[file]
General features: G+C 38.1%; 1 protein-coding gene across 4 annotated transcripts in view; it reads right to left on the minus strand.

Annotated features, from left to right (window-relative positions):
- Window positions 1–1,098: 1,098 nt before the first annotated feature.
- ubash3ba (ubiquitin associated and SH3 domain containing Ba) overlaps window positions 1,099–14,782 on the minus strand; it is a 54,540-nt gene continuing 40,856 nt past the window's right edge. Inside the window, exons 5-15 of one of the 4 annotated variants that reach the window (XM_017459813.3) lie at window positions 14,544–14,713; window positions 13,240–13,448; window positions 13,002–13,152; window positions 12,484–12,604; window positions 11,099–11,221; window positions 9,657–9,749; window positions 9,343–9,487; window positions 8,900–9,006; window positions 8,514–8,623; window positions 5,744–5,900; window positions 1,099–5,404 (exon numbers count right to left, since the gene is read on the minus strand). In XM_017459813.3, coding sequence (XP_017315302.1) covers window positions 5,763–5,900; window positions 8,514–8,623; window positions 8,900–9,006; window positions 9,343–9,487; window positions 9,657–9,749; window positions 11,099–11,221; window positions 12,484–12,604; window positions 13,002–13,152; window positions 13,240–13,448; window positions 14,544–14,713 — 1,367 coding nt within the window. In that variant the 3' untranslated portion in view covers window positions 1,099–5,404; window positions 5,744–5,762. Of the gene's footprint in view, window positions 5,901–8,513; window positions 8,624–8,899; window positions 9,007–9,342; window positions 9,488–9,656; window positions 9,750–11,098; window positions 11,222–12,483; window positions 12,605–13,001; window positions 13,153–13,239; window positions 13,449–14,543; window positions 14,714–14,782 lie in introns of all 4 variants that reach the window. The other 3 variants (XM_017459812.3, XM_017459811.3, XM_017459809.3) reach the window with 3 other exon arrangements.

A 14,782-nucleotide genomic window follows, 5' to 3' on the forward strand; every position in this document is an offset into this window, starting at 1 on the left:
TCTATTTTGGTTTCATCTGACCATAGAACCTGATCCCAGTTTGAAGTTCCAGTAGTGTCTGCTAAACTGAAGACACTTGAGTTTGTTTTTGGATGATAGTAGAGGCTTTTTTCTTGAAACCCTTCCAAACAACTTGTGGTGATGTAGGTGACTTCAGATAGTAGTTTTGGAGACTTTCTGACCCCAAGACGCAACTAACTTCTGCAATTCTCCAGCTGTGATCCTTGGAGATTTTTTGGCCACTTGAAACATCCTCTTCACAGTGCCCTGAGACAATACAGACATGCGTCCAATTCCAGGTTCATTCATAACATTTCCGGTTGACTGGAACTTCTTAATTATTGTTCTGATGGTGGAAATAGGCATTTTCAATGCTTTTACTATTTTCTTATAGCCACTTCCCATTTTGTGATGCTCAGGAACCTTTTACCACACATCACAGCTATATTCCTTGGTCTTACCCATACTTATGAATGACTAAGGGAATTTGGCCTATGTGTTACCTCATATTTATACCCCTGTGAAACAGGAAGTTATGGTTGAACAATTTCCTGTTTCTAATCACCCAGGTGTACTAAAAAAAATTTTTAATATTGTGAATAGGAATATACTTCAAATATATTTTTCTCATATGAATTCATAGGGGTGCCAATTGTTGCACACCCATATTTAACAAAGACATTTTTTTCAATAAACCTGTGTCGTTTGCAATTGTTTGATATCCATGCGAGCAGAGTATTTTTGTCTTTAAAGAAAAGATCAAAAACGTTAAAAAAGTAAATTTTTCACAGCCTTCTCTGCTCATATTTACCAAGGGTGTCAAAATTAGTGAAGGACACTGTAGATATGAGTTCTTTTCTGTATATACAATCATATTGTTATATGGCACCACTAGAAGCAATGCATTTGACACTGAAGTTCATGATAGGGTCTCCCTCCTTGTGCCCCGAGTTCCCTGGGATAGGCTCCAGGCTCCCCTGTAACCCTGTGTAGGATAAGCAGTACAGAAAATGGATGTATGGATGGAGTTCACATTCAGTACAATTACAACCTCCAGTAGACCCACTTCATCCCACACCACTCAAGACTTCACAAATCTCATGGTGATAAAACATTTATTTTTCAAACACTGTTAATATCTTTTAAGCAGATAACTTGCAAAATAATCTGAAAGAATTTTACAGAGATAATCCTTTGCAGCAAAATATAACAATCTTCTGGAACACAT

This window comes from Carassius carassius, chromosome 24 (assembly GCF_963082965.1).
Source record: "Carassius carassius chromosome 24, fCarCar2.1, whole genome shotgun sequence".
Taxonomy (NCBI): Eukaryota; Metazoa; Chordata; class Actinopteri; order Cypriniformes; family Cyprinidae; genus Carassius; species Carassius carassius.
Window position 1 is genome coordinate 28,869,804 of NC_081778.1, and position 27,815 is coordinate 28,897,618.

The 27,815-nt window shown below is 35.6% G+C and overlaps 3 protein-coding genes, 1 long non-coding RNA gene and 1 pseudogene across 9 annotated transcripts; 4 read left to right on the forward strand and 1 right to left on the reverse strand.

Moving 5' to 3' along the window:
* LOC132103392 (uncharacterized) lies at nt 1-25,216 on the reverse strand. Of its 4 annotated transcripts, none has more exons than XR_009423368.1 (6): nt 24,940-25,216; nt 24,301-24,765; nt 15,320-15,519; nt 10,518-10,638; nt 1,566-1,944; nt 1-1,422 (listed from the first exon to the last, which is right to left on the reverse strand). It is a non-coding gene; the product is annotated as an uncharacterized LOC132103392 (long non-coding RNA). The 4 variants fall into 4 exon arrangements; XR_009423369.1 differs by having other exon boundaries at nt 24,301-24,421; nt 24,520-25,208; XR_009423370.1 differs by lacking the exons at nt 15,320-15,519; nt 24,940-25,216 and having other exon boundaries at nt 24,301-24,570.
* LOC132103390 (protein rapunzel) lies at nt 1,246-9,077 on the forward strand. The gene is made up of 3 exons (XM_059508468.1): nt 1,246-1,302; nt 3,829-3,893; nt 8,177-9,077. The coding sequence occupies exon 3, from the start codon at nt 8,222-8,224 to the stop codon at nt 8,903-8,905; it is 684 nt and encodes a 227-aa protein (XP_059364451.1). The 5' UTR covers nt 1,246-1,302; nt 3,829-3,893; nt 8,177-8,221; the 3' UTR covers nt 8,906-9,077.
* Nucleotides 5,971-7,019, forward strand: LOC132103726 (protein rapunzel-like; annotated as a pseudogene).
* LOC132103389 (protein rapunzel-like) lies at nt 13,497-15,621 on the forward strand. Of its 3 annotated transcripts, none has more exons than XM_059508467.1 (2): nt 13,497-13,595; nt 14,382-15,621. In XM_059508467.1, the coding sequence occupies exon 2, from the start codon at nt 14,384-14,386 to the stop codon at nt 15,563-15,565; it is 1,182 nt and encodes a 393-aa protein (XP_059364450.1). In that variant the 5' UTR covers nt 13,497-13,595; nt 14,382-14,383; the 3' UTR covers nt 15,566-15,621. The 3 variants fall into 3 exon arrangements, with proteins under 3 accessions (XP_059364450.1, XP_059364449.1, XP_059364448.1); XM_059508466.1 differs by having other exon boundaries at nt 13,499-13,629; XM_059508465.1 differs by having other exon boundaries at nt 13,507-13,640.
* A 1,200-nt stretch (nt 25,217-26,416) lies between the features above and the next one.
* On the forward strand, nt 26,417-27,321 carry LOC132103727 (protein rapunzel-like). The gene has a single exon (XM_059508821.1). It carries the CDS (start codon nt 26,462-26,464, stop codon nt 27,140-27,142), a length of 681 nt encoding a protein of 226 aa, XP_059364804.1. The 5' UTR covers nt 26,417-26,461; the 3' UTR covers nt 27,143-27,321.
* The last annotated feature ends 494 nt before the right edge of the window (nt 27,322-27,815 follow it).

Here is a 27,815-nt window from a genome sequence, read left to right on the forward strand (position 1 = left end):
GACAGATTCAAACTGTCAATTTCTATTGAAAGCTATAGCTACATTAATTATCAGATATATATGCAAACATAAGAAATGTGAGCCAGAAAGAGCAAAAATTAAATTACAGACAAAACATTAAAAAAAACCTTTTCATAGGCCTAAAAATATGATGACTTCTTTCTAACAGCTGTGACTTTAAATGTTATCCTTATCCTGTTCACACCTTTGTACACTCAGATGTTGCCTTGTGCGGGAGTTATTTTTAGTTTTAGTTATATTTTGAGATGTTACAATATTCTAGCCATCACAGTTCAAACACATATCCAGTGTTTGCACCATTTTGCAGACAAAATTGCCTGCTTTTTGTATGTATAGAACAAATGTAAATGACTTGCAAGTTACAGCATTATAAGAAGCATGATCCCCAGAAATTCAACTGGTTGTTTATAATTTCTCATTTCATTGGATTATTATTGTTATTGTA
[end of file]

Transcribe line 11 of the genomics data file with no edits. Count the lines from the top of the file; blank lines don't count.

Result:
The 27,815-nt window shown below is 35.6% G+C and overlaps 3 protein-coding genes, 1 long non-coding RNA gene and 1 pseudogene across 9 annotated transcripts; 4 read left to right on the forward strand and 1 right to left on the reverse strand.